These states simply dropped faculty masks mandates


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New Jersey, Connecticut, Delaware, California and Oregon have just announced plans to lift their school mask mandates in the coming weeks. The decision comes after US cases of COVID-19 fell by 53.1% since the peak in mid-January, according to the Centers for Disease Control and Prevention (CDC). “Balancing public health with returning to some semblance of normalcy is not easy. But we can take this step responsibly due to declining COVID numbers and growth in vaccinations,” the Governor of the Republic said. New Jersey, Phil Murphy. said on Twitter during the announcement that New Jersey would drop its school mask mandate on March 7. As the mandate is relaxed in these states, it is to be expected that many people will continue to wear face coverings to protect themselves and others. Murphy also addressed this issue on Twitter, noting that after March 7 it will depend on the pick. « We will not tolerate anyone being shot while exercising their choice to mask up, » Murphy said.

Oregon was more cautious with its proposed deadline, with mask requirements in public indoor spaces, including schools, remaining firmly in place through March 31. As for Delaware, the statewide mask requirement for indoor public places lifts on February 11, while the mask requirement in school and daycare elevators on March 31. “I want to be clear on this point: COVID is still circulating in our communities. The virus still poses a risk of serious illness, especially among those who are not up to date on their vaccinations,” Delaware Gov. John Carney said in a Twitter feed. « For all parents, the best way to keep your child in school and prevent them from getting sick is to get them vaccinated. It’s so simple. » Connecticut’s mask mandate will end on February 28. In California, indoor masking will no longer be mandatory for vaccinated people. This will come into effect from February 16, with some places still requiring face coverings, including aged care facilities, hospitals and public transport.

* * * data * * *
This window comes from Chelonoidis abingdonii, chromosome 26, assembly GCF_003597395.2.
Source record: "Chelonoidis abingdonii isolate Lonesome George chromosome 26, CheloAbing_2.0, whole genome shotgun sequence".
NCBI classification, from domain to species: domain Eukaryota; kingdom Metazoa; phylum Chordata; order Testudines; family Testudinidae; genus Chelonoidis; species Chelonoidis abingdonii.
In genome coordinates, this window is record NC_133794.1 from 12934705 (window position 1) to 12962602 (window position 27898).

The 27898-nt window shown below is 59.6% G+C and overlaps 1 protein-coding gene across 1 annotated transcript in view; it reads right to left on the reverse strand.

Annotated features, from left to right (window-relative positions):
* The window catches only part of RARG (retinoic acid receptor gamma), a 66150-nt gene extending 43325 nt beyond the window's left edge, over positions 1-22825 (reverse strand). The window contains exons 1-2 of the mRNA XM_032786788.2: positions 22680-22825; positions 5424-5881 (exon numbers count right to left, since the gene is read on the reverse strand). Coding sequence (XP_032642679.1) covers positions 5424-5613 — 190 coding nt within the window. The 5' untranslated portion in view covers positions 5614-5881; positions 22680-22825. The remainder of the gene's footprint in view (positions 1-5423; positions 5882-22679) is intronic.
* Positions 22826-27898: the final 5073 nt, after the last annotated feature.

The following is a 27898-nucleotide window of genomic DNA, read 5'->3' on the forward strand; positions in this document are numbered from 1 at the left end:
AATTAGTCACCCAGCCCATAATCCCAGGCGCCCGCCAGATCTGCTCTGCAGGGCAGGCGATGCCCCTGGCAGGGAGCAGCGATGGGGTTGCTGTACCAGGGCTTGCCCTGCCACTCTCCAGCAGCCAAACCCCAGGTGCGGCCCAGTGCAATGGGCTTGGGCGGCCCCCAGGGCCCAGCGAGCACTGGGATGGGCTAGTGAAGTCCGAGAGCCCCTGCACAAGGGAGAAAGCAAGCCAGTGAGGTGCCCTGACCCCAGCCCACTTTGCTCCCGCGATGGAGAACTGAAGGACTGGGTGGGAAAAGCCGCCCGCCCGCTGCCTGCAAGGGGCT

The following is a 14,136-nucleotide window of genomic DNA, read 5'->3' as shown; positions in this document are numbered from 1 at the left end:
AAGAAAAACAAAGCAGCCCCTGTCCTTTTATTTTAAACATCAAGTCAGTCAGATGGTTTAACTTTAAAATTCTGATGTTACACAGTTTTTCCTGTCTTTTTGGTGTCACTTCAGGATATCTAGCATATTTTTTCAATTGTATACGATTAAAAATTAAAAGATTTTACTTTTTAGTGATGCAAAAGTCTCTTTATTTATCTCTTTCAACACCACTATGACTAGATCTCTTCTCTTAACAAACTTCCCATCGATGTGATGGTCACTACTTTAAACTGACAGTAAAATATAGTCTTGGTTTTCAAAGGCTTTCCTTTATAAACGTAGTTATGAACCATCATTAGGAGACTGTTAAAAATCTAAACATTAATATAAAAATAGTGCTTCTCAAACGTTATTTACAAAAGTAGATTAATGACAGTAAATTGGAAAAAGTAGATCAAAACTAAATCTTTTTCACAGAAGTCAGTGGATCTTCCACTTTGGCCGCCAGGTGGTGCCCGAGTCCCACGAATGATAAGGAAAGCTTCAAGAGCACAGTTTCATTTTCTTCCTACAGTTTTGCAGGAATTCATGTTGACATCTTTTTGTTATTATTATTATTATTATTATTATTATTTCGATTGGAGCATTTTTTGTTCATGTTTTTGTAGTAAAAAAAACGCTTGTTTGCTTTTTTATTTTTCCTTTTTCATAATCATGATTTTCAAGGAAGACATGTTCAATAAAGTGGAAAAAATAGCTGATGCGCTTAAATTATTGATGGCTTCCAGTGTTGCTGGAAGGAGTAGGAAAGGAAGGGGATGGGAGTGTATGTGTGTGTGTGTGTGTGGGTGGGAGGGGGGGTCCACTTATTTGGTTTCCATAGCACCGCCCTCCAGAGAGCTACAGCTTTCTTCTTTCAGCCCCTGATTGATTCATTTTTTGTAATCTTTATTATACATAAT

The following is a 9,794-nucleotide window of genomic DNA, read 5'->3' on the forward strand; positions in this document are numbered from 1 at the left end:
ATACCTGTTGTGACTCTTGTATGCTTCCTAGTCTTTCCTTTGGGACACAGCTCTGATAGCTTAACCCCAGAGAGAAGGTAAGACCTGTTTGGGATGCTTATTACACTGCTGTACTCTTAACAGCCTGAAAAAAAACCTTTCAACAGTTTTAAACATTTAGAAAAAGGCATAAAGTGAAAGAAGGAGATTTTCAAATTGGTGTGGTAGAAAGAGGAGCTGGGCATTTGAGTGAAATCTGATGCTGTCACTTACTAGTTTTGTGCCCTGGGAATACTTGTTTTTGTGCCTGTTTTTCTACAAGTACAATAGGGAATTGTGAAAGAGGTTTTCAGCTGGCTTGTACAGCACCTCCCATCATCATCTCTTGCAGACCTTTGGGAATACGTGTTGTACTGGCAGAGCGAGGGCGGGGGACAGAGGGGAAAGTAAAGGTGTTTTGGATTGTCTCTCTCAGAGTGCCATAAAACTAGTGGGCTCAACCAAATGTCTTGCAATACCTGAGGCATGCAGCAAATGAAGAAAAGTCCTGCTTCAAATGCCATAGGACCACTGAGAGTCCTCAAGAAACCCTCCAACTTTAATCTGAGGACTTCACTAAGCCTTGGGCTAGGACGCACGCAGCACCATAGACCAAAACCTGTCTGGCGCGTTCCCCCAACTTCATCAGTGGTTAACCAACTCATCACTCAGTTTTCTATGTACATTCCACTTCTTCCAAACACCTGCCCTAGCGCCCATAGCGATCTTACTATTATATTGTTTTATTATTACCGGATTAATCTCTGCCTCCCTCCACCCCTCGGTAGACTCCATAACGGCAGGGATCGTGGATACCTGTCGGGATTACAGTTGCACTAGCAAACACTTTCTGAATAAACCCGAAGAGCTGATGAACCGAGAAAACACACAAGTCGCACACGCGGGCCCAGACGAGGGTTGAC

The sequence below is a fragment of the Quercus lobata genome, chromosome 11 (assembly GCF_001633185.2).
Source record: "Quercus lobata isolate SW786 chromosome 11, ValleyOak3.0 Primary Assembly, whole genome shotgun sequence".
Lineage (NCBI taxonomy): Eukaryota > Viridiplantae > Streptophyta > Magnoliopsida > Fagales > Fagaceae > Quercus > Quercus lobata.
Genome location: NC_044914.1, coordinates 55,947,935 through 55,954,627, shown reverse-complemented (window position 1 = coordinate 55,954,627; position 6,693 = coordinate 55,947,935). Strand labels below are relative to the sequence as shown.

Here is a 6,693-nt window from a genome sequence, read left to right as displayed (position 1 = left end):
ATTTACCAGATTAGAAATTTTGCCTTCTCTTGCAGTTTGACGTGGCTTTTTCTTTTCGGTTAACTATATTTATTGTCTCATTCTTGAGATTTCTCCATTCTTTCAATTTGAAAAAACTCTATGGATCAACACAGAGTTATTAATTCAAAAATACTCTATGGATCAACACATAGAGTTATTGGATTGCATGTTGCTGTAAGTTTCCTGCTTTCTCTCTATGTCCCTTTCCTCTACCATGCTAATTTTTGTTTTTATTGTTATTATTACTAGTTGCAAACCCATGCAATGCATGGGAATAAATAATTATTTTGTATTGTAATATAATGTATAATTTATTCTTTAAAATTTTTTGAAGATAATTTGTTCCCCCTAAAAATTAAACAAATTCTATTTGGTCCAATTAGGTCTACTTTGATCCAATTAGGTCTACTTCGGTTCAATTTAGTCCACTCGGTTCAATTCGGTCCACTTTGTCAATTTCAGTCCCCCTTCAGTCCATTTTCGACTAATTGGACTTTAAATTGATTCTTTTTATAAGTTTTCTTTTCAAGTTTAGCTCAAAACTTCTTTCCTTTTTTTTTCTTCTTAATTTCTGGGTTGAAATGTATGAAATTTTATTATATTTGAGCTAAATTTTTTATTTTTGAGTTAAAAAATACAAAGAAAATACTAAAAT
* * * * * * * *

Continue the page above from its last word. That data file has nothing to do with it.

Since April 3, 2020, when the White House Coronavirus Task Force and the CDC first recommended that people wear face coverings to minimize the spread of COVID-19, recommendations and mask mandates have sparked public debate, and this has been no exception when it comes to schools. The move for states to lift school mask mandates comes after President Joe Biden met with a number of US governors at the White House last Monday. « We’ve asked the president to help give us clear direction on how we can return to a great state of normality, » Arkansas Governor Asa Hutchinson said after the meeting.

This push towards a return to “normality” has been mirrored by the majority of the American population, according to a recent study. The Monmouth University survey found that 70% of Americans think COVID-19 is not going anywhere and it’s time to accept it and move on. “Americans’ concerns about Covid have not gone away. It seems more like a realization that we are not going to get this virus under control in a way we thought possible last year,” said Patrick Murray, director of the Monmouth University Independent Survey Institute. . Only a third of respondents were optimistic about the country’s ability to control the epidemic and get things back to normal before 2023. However, the survey was conducted by telephone between January 20 and January 24, 2022 with only 794 adults based in the There are certainly some who think it’s just too soon to get back to normal, in part because children under the age of five have still not been allowed to be vaccinated. Some medical experts, such as former associate professor of emergency medicine at New York University School of Medicine, Uché Blackstock, MD, believe the lifting of school mask mandates is “premature.”

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As schools in some states prepare to welcome maskless learning, many are also moving away from virtual learning to focus on in-person learning, which could mean an increase in COVID-19 cases, depending on other safety measures involved (such as how quickly vaccines are cleared for children under five). According to Reutersan average of 180 US schools were not offering in-person classes last week, compared to 6,000 schools that were not offering in-person classes in mid-January.

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